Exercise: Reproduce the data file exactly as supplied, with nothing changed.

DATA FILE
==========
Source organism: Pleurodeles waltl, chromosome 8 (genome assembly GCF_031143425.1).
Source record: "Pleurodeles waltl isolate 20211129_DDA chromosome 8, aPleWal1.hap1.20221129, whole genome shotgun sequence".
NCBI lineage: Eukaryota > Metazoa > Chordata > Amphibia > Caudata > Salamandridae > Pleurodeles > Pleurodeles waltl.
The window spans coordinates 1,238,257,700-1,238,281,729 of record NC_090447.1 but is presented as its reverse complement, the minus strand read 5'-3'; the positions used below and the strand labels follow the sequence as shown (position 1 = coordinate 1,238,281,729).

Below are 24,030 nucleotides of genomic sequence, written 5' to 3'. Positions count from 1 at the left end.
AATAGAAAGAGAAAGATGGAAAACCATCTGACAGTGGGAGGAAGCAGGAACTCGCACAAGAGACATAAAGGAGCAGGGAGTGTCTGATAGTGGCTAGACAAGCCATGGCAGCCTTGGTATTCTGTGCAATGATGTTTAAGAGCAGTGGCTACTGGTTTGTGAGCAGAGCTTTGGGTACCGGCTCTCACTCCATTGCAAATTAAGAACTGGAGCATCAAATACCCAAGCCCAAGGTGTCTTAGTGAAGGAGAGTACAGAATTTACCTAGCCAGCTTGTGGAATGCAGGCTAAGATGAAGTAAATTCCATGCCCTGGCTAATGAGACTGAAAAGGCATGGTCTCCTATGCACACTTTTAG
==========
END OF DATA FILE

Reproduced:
Source organism: Pleurodeles waltl, chromosome 8 (genome assembly GCF_031143425.1).
Source record: "Pleurodeles waltl isolate 20211129_DDA chromosome 8, aPleWal1.hap1.20221129, whole genome shotgun sequence".
NCBI lineage: Eukaryota > Metazoa > Chordata > Amphibia > Caudata > Salamandridae > Pleurodeles > Pleurodeles waltl.
The window spans coordinates 1,238,257,700-1,238,281,729 of record NC_090447.1 but is presented as its reverse complement, the minus strand read 5'-3'; the positions used below and the strand labels follow the sequence as shown (position 1 = coordinate 1,238,281,729).

Below are 24,030 nucleotides of genomic sequence, written 5' to 3'. Positions count from 1 at the left end.
AATAGAAAGAGAAAGATGGAAAACCATCTGACAGTGGGAGGAAGCAGGAACTCGCACAAGAGACATAAAGGAGCAGGGAGTGTCTGATAGTGGCTAGACAAGCCATGGCAGCCTTGGTATTCTGTGCAATGATGTTTAAGAGCAGTGGCTACTGGTTTGTGAGCAGAGCTTTGGGTACCGGCTCTCACTCCATTGCAAATTAAGAACTGGAGCATCAAATACCCAAGCCCAAGGTGTCTTAGTGAAGGAGAGTACAGAATTTACCTAGCCAGCTTGTGGAATGCAGGCTAAGATGAAGTAAATTCCATGCCCTGGCTAATGAGACTGAAAAGGCATGGTCTCCTATGCACACTTTTAG